Yale's New Card Game Empowers Young Women to Avoid HIV Risks

Jul 8, 2015

Yale School of Medicine's play2Prevent video game lab has developed a card game that helps young black women make the right choices when it comes to reducing the risk of HIV infection.

"One Night Stan" is a humorous, role-playing card game where players navigate the sometimes difficult world of dating. As the players learn more about potential sex partners,they are challenged to make responsible choices -- things like insisting on condom use, and saying no to sex in risky situations.

Kim Hieftje, deputy director of the play2Prevent lab, said these topics are often hard for people to discuss face-to-face. "So, if you make a game about these difficult topics to talk about, then the conversation kind of just opens," Hieftje said.

The game is designed for black women, ages 18 to 24, a group that doesn't engage in more risky behavior than other groups. But according to the U.S. Centers for Disease Control and Prevention, this demographic acquires HIV and sexually-transmitted infections at a higher rate than almost all other demographic groups.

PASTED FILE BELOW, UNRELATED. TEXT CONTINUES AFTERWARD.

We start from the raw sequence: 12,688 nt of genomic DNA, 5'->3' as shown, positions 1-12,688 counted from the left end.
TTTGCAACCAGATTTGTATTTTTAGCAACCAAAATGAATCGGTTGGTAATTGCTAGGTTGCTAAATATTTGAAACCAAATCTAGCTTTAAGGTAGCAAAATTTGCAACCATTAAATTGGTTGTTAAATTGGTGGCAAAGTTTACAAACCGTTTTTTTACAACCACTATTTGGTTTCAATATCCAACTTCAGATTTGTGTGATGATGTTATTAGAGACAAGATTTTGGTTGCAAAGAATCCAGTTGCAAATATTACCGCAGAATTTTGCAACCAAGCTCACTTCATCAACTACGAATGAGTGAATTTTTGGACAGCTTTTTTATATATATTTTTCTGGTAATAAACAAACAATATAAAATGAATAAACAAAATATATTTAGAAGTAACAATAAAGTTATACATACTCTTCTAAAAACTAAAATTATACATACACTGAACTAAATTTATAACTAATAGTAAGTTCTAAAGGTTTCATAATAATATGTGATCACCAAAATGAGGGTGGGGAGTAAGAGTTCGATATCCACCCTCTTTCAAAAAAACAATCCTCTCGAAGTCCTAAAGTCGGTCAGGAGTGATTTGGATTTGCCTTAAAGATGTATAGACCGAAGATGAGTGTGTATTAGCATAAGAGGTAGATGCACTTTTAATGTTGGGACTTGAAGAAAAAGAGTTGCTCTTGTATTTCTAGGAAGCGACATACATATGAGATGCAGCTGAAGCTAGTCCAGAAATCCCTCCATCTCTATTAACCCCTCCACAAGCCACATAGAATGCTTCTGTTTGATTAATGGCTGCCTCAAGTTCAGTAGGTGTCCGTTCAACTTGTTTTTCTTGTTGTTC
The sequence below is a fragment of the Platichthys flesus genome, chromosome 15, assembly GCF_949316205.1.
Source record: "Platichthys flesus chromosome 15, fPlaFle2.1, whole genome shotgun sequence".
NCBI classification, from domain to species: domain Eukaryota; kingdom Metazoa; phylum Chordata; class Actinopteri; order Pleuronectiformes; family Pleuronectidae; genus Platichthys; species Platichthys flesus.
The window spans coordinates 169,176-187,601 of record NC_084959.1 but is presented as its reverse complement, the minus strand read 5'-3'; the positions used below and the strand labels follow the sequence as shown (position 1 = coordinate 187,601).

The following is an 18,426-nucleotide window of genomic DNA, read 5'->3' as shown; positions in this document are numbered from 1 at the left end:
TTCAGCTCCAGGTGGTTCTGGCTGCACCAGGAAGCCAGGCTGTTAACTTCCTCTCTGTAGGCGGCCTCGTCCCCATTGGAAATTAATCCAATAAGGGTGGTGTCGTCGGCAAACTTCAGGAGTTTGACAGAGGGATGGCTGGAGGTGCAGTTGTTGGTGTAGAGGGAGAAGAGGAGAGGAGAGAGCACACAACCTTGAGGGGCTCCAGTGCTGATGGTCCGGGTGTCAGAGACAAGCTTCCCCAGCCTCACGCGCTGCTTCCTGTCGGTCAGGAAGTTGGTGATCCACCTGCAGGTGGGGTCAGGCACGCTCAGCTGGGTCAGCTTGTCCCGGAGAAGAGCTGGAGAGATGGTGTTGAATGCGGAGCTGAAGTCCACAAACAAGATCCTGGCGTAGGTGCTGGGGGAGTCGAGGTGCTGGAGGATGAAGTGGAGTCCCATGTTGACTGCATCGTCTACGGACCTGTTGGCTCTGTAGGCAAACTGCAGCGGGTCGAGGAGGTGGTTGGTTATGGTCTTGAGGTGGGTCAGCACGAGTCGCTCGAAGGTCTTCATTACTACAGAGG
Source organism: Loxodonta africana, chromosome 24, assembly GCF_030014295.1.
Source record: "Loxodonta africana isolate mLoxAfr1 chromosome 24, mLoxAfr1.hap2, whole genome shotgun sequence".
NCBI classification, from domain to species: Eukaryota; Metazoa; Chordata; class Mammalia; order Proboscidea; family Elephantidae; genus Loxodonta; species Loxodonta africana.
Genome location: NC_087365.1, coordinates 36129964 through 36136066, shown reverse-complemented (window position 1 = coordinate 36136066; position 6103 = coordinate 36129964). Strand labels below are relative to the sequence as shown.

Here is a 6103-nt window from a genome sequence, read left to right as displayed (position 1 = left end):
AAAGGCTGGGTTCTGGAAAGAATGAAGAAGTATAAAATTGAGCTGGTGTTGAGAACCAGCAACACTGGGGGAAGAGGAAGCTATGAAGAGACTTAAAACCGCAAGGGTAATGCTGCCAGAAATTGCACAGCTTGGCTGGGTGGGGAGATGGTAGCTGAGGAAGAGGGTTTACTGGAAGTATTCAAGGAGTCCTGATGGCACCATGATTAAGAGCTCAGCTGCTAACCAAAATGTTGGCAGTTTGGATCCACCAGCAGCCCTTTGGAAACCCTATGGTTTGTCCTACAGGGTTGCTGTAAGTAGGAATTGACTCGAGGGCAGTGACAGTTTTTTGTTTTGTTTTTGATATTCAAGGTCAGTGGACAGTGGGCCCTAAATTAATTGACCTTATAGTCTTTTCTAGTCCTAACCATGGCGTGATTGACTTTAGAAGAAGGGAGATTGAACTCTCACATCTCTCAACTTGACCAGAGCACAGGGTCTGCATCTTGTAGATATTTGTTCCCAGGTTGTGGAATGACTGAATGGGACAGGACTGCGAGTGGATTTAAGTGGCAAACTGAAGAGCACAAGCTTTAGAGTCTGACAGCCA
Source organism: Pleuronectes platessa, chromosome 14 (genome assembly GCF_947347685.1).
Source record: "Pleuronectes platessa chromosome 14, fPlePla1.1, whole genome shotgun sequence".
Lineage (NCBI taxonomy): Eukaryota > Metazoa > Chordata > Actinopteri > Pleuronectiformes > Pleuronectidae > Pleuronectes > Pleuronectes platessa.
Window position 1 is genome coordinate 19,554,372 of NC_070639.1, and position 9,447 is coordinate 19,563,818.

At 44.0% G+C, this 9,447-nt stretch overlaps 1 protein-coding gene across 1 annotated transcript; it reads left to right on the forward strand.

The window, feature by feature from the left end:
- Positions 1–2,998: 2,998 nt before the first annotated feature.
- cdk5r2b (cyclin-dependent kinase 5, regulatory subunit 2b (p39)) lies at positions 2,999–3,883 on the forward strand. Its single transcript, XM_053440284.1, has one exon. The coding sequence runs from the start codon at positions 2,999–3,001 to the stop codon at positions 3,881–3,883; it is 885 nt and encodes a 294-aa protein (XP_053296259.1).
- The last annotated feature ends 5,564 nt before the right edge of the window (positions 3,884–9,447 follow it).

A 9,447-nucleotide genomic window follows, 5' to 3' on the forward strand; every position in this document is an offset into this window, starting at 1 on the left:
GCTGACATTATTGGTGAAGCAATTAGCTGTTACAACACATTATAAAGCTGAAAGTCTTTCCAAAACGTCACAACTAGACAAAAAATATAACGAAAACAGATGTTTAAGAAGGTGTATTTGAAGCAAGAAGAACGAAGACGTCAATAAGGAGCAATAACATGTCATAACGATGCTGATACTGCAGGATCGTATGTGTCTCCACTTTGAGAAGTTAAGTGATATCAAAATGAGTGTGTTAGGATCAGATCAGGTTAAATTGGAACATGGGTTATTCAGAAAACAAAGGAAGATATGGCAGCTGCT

The content and situations presented in the card game were developed with the help of focus groups consisting of young black women from New Haven and Bridgeport.

Play2Prevent is encouraged by a pilot study they conducted with 21 women who played "One Night Stan." "They saw themselves playing this not as an intervention, but as a fun card game, which is what we were trying to do," said Hieftje. "Out of the 21 women, eleven were sexually active, and five of them talked to their partners about getting tested for HIV and STIs, and four of them actually got tested."

Yale's play2Prevent lab plans to eventually distribute the game to community groups and in dorm rooms, and ultimately create a multi-player video game version of "One Night Stan" with more dateable characters and situations.